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From the Rector's Desk

Dear Friends, Have you ever wondered about the colours on the altar which change during the seasons of the year? Specifically, why we have purple during Lent? If you think about it, all of our senses are (intentionally) engaged in church services - the sounds of music and words spoken; the taste and touch of the communion bread (also the touch of a peace greeting in non-pandemic times); the smell of the wood polish (and of incense in churches where it is used); and then our fifth sense, sight, as we cast our eyes on beautiful architecture, windows and adornments - including their colours.

The seasons of the church and their colours were developed well after the early years and have evolved over many centuries. The colours are meant to capture the mood of a season and evoke a response in us. In ancient times purple was one of the most expensive colours to manufacture. Quoting from the Smithsonian Magazine (Oct. 2013) “To make Tyrian purple, marine snails were collected by the thousands. They were then boiled for days in giant lead vats, producing a terrible odor. The snails, though, arent purple to begin with. The craftsmen were harvesting chemical precursors from the snails that, through heat and light, were transformed into the valuable dye.”  You may remember from grade school history class that the Phoenicians in the Middle East were especially adept in this process and became known for their manufacture of purple and other dyes. That was more than a thousand years before chemists learned to make synthetic dyes.

Since ancient purple dye was so expensive, it was owned and used by only the most wealthy and powerful. Thus it became the colour of royalty and aristocracy. When Jesus was mockingly hailed as “King of the Jews” by the Roman cohort, we are told in the gospels of Mark (ch.15) and John (ch.19) that he was  draped in a purple robe, much to their amusement - unknowingly ascribing to him the colour which actually denoted his true identity. Thus purple in Lent became a sign of both the sacrificial suffering of Jesus, and his divine royalty.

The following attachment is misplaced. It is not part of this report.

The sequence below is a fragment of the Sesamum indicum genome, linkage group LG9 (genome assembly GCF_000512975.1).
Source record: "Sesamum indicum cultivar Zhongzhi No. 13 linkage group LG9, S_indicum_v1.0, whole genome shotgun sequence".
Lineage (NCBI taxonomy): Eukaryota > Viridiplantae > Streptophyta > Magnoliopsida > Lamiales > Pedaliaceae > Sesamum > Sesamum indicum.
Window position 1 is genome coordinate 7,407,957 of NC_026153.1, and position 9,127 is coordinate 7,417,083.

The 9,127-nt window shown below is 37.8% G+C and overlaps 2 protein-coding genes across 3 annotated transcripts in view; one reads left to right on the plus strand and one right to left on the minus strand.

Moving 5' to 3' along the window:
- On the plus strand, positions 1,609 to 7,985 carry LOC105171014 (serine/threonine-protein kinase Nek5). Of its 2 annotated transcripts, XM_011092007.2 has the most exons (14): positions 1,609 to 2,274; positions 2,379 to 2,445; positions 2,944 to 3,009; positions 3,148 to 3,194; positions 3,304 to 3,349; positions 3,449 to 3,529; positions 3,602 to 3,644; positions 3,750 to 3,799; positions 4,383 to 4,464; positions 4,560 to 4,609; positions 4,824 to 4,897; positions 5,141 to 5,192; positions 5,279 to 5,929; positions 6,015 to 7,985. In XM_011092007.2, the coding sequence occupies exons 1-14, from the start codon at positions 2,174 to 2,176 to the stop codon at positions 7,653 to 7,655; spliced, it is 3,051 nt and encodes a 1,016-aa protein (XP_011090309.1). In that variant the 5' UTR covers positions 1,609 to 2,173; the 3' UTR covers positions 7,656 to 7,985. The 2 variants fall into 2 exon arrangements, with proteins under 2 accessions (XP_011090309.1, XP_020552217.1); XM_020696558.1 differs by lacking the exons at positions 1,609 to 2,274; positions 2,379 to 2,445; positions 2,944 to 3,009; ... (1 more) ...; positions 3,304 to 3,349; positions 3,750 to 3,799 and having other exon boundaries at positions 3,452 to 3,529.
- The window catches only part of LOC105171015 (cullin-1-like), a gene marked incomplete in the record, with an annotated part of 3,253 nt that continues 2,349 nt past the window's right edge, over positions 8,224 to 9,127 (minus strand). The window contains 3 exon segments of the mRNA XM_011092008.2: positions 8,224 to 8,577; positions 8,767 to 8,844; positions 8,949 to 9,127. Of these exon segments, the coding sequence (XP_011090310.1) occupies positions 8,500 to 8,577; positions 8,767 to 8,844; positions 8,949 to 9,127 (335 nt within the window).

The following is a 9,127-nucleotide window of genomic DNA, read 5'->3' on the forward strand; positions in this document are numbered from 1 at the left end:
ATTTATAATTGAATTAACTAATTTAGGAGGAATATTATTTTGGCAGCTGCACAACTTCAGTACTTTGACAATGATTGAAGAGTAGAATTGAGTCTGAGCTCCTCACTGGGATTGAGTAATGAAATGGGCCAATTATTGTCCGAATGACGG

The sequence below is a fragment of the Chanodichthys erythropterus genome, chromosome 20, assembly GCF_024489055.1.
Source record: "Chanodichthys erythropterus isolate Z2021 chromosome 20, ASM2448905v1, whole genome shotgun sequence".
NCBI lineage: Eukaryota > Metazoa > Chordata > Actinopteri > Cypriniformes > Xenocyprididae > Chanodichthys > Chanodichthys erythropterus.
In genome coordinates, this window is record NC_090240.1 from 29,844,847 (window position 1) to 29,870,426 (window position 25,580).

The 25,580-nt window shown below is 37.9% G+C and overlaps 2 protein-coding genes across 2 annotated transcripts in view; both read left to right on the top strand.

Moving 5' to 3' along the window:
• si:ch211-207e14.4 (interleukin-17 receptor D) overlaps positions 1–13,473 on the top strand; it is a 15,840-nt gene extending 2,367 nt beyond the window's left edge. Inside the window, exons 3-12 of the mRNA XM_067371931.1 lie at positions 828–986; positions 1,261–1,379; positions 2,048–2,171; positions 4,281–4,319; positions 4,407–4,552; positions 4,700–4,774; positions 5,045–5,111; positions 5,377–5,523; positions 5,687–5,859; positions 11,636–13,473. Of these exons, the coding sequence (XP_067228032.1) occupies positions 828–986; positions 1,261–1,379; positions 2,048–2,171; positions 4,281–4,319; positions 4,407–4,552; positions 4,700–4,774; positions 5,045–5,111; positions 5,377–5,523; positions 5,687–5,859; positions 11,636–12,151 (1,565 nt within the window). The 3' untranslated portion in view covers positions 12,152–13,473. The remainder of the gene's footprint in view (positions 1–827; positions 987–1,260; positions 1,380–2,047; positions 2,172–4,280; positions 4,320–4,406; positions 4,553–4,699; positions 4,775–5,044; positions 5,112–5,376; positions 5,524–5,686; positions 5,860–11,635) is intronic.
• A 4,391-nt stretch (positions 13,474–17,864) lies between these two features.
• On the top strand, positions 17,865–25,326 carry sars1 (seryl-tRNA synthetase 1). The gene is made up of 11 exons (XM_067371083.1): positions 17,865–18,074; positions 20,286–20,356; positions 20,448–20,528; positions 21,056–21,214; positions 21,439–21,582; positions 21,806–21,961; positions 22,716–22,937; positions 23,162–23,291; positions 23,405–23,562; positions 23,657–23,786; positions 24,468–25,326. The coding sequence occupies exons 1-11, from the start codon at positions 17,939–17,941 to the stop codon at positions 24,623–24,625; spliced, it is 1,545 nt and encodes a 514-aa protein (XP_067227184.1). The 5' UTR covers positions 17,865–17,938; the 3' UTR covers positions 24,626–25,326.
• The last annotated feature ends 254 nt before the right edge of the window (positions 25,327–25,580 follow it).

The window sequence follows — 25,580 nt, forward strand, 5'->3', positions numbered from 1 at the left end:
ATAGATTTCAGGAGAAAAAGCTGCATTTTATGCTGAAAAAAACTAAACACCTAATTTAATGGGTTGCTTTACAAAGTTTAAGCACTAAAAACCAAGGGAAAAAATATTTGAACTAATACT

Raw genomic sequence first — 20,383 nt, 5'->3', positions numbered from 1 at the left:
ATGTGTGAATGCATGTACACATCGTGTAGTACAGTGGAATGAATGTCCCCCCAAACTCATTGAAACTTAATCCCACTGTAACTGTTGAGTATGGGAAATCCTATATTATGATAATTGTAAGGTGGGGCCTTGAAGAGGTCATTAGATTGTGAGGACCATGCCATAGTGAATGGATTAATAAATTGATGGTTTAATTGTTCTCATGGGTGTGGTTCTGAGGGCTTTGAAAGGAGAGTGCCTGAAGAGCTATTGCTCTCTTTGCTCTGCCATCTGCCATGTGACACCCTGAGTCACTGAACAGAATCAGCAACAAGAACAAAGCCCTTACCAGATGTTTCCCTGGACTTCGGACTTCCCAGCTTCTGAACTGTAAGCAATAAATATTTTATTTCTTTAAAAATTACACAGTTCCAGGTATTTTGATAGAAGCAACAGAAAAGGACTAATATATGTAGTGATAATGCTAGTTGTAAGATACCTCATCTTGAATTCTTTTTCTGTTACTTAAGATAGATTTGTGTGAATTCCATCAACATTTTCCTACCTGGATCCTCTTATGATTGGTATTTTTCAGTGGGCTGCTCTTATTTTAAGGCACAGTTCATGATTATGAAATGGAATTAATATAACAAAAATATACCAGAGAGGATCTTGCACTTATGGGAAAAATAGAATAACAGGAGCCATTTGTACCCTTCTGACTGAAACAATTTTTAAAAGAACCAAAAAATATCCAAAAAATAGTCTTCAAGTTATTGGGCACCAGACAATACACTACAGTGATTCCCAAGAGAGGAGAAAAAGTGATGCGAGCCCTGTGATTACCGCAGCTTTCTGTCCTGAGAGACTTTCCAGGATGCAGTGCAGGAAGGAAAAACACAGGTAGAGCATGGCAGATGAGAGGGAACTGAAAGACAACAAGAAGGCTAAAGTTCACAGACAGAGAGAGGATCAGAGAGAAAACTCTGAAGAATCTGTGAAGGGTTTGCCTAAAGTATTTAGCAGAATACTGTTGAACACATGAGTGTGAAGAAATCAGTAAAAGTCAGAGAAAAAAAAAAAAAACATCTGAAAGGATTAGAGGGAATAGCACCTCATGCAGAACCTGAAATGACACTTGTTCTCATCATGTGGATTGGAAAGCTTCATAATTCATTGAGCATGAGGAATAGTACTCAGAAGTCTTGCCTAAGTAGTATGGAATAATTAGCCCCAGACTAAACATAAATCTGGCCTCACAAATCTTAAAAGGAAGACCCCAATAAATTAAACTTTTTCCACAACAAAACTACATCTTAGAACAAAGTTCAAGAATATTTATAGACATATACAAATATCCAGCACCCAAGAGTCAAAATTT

It is said that we each have a personal palette - the colours which make us look our best. We also each have our own favourite colours. I am most often dressed in blues and browns (my “uniform” as Diana calls it!)  In church world, colours are also a bit of a personal taste. For some people they are important in meaning and symbolism (as above.) For others they do nothing by way of inspiration. Either view is okay but next time you are looking at the colours in a church, it may be helpful to be attentive to whatever response they evoke in you. For the Spirit does use all of our senses to speak to us in diverse and creative ways.

With every blessing,

Check out HOLY WEEK ACTIVITIES . . .  


This is the first video in the series with St. Mary’s elders.  Ann G W helped with the interview.  Please click HERE to view the video. ENJOY!!    


This ministry requires almost no training.  What a great way to get to know our parishioners better.  Please call or email Pat N for more information.      


Pat N is also coordinating a brief training session this Sunday April 3 after the service for the parishioners who have graciously signed up to help with coffee after church.